Chapman said teachers should be able to discuss intelligent design and other ideas that are politically controversial without fearing for their jobs. He said he plans to work with Josh Youngkin of the Discovery Institute — a Seattle think tank that promotes intelligent design — to lobby the state to consider model legislation from the institute.

“I understand that half of the students don't believe God's word or what I believe is God's word,” Chapman said. “This idea that if a teacher even mentions that they believe in intelligent design, there's a heya,threat of their job, there shouldn't be fear to teach and introduce ideas and to talk about your own thinking. I believe that even if it doesn't agree with mine, we should be able to have discussions.”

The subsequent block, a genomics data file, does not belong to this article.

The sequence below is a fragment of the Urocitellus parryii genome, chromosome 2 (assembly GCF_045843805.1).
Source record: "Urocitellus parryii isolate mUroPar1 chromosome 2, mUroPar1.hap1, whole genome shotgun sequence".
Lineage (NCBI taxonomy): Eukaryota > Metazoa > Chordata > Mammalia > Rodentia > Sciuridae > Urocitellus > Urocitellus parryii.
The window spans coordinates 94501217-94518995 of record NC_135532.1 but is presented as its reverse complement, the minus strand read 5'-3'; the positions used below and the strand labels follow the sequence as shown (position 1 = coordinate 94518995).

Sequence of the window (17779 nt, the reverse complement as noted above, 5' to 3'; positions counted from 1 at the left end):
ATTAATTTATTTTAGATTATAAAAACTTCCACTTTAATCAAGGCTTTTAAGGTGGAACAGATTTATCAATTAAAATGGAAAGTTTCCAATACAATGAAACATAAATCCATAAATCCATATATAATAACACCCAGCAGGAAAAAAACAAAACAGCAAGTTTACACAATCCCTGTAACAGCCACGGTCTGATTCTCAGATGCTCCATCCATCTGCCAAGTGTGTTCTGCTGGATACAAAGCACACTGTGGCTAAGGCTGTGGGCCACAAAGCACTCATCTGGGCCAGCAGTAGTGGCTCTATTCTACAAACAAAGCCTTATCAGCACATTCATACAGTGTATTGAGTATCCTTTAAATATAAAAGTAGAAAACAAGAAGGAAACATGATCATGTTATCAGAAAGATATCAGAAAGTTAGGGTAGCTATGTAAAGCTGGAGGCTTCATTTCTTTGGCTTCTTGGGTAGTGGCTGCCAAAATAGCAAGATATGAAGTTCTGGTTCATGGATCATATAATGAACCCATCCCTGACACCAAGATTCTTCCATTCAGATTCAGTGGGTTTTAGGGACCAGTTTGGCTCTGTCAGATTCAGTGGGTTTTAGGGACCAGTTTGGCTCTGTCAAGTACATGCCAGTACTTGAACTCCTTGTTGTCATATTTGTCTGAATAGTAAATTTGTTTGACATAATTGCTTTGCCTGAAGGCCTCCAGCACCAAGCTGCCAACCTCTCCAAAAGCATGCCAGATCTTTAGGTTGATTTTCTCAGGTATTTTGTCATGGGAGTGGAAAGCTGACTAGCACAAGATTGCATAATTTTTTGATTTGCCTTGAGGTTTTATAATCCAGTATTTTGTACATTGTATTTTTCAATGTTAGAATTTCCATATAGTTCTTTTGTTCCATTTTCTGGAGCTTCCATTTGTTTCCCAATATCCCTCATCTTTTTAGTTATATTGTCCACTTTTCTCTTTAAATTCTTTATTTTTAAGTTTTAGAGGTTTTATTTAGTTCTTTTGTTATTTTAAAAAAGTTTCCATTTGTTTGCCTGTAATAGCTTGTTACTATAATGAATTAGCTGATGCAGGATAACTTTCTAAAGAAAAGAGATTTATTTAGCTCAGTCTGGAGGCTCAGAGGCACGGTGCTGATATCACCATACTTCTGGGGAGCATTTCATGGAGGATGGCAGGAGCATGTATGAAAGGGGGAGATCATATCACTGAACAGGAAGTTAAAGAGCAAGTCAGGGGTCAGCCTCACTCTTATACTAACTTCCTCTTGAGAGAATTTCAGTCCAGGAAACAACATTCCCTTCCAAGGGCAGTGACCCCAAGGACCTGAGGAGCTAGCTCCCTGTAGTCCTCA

At both Penn-Trafford and Franklin Regional, teachers are free to answer questions about intelligent design or creationism and how it relates to evolution if a student brings it up.

Chapman said teachers shouldn't have to wait for a teenager to bring up the topic.

“I don't want to produce students who just know how to check the right box on a multiple-choice test to pass a standardized test. I want us to produce critical thinkers,” Chapman said. “The best scientists in America in the future will be those who learn how to think critically, not those who learn to just give the right answer out of a textbook.”

Daveen Rae Kurutz is a staff writer for Trib Total Media. She can be reached at 412-856-7400, ext. 8627, or dkurutz@tribweb.com.